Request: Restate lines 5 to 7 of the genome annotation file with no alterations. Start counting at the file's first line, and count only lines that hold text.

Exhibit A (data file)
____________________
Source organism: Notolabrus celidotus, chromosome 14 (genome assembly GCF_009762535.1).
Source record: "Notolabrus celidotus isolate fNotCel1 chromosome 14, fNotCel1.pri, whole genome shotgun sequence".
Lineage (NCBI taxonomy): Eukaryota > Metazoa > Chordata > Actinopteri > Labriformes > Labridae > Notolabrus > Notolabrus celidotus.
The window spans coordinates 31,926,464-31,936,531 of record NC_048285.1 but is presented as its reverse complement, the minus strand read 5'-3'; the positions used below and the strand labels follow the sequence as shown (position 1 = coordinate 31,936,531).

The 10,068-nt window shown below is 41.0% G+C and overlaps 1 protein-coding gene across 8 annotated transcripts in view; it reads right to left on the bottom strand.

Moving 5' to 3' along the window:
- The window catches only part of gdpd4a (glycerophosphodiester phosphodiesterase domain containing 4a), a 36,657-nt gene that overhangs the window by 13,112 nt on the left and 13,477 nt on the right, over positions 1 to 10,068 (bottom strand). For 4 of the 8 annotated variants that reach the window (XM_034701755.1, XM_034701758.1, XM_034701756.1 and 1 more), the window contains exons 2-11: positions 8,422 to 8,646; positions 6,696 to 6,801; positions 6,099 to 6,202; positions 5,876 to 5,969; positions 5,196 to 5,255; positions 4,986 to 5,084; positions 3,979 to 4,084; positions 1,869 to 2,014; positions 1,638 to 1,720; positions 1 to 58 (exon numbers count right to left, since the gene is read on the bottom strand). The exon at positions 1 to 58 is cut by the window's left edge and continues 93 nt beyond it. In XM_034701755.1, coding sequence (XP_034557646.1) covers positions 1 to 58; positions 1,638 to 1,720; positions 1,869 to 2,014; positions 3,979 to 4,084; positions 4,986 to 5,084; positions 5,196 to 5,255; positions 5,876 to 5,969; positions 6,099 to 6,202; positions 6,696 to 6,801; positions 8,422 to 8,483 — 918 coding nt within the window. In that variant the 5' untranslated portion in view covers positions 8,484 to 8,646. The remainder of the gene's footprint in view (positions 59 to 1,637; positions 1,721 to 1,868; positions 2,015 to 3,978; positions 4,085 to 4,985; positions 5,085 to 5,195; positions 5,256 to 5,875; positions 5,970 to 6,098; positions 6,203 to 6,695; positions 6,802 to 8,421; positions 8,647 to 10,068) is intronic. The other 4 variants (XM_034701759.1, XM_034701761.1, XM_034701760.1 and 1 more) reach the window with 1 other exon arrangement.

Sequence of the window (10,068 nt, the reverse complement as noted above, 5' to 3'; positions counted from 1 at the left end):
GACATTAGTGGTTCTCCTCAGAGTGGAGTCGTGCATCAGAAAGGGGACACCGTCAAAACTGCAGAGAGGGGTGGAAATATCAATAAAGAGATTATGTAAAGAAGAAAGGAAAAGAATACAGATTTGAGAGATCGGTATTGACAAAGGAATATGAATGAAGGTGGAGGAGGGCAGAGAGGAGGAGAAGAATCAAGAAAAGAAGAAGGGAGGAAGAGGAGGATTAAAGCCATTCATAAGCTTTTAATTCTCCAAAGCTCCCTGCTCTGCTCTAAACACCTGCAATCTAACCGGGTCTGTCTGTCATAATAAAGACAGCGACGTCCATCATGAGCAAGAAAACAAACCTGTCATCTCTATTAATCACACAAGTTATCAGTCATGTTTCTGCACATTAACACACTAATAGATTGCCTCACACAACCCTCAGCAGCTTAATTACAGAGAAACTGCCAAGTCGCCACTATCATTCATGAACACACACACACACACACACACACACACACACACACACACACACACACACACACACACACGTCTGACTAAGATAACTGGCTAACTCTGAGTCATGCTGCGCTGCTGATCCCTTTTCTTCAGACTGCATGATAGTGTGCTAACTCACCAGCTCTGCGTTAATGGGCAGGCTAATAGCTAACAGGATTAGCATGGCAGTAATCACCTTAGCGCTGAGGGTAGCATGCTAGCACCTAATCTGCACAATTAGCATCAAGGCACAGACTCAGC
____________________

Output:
The 10,068-nt window shown below is 41.0% G+C and overlaps 1 protein-coding gene across 8 annotated transcripts in view; it reads right to left on the bottom strand.

Moving 5' to 3' along the window:
- The window catches only part of gdpd4a (glycerophosphodiester phosphodiesterase domain containing 4a), a 36,657-nt gene that overhangs the window by 13,112 nt on the left and 13,477 nt on the right, over positions 1 to 10,068 (bottom strand). For 4 of the 8 annotated variants that reach the window (XM_034701755.1, XM_034701758.1, XM_034701756.1 and 1 more), the window contains exons 2-11: positions 8,422 to 8,646; positions 6,696 to 6,801; positions 6,099 to 6,202; positions 5,876 to 5,969; positions 5,196 to 5,255; positions 4,986 to 5,084; positions 3,979 to 4,084; positions 1,869 to 2,014; positions 1,638 to 1,720; positions 1 to 58 (exon numbers count right to left, since the gene is read on the bottom strand). The exon at positions 1 to 58 is cut by the window's left edge and continues 93 nt beyond it. In XM_034701755.1, coding sequence (XP_034557646.1) covers positions 1 to 58; positions 1,638 to 1,720; positions 1,869 to 2,014; positions 3,979 to 4,084; positions 4,986 to 5,084; positions 5,196 to 5,255; positions 5,876 to 5,969; positions 6,099 to 6,202; positions 6,696 to 6,801; positions 8,422 to 8,483 — 918 coding nt within the window. In that variant the 5' untranslated portion in view covers positions 8,484 to 8,646. The remainder of the gene's footprint in view (positions 59 to 1,637; positions 1,721 to 1,868; positions 2,015 to 3,978; positions 4,085 to 4,985; positions 5,085 to 5,195; positions 5,256 to 5,875; positions 5,970 to 6,098; positions 6,203 to 6,695; positions 6,802 to 8,421; positions 8,647 to 10,068) is intronic. The other 4 variants (XM_034701759.1, XM_034701761.1, XM_034701760.1 and 1 more) reach the window with 1 other exon arrangement.